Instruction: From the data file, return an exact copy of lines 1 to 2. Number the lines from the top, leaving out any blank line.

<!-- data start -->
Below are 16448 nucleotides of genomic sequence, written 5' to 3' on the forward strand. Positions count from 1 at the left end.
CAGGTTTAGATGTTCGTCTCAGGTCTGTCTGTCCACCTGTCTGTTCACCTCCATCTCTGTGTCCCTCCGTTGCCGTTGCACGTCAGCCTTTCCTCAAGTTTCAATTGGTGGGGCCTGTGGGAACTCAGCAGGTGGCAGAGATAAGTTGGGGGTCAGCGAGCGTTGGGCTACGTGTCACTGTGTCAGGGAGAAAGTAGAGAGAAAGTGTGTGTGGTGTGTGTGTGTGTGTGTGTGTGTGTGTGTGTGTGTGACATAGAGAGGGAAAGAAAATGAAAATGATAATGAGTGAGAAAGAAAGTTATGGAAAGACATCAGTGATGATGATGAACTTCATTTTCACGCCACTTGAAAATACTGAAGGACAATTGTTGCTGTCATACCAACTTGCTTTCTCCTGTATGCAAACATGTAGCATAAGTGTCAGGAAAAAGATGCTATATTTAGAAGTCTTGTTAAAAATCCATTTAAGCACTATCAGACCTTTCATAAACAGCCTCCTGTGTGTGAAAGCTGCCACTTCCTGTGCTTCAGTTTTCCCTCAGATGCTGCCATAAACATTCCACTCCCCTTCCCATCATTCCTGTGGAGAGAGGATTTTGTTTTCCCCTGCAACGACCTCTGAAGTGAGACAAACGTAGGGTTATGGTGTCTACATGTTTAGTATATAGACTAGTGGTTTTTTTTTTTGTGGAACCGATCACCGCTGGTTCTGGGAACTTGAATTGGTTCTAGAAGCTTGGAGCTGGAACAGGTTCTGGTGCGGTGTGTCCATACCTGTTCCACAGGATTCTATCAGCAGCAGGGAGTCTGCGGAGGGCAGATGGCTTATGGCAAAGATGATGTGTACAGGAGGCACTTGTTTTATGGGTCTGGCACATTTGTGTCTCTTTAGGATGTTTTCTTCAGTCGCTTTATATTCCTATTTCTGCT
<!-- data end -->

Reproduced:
Below are 16448 nucleotides of genomic sequence, written 5' to 3' on the forward strand. Positions count from 1 at the left end.
CAGGTTTAGATGTTCGTCTCAGGTCTGTCTGTCCACCTGTCTGTTCACCTCCATCTCTGTGTCCCTCCGTTGCCGTTGCACGTCAGCCTTTCCTCAAGTTTCAATTGGTGGGGCCTGTGGGAACTCAGCAGGTGGCAGAGATAAGTTGGGGGTCAGCGAGCGTTGGGCTACGTGTCACTGTGTCAGGGAGAAAGTAGAGAGAAAGTGTGTGTGGTGTGTGTGTGTGTGTGTGTGTGTGTGTGTGTGTGTGACATAGAGAGGGAAAGAAAATGAAAATGATAATGAGTGAGAAAGAAAGTTATGGAAAGACATCAGTGATGATGATGAACTTCATTTTCACGCCACTTGAAAATACTGAAGGACAATTGTTGCTGTCATACCAACTTGCTTTCTCCTGTATGCAAACATGTAGCATAAGTGTCAGGAAAAAGATGCTATATTTAGAAGTCTTGTTAAAAATCCATTTAAGCACTATCAGACCTTTCATAAACAGCCTCCTGTGTGTGAAAGCTGCCACTTCCTGTGCTTCAGTTTTCCCTCAGATGCTGCCATAAACATTCCACTCCCCTTCCCATCATTCCTGTGGAGAGAGGATTTTGTTTTCCCCTGCAACGACCTCTGAAGTGAGACAAACGTAGGGTTATGGTGTCTACATGTTTAGTATATAGACTAGTGGTTTTTTTTTTTGTGGAACCGATCACCGCTGGTTCTGGGAACTTGAATTGGTTCTAGAAGCTTGGAGCTGGAACAGGTTCTGGTGCGGTGTGTCCATACCTGTTCCACAGGATTCTATCAGCAGCAGGGAGTCTGCGGAGGGCAGATGGCTTATGGCAAAGATGATGTGTACAGGAGGCACTTGTTTTATGGGTCTGGCACATTTGTGTCTCTTTAGGATGTTTTCTTCAGTCGCTTTATATTCCTATTTCTGCT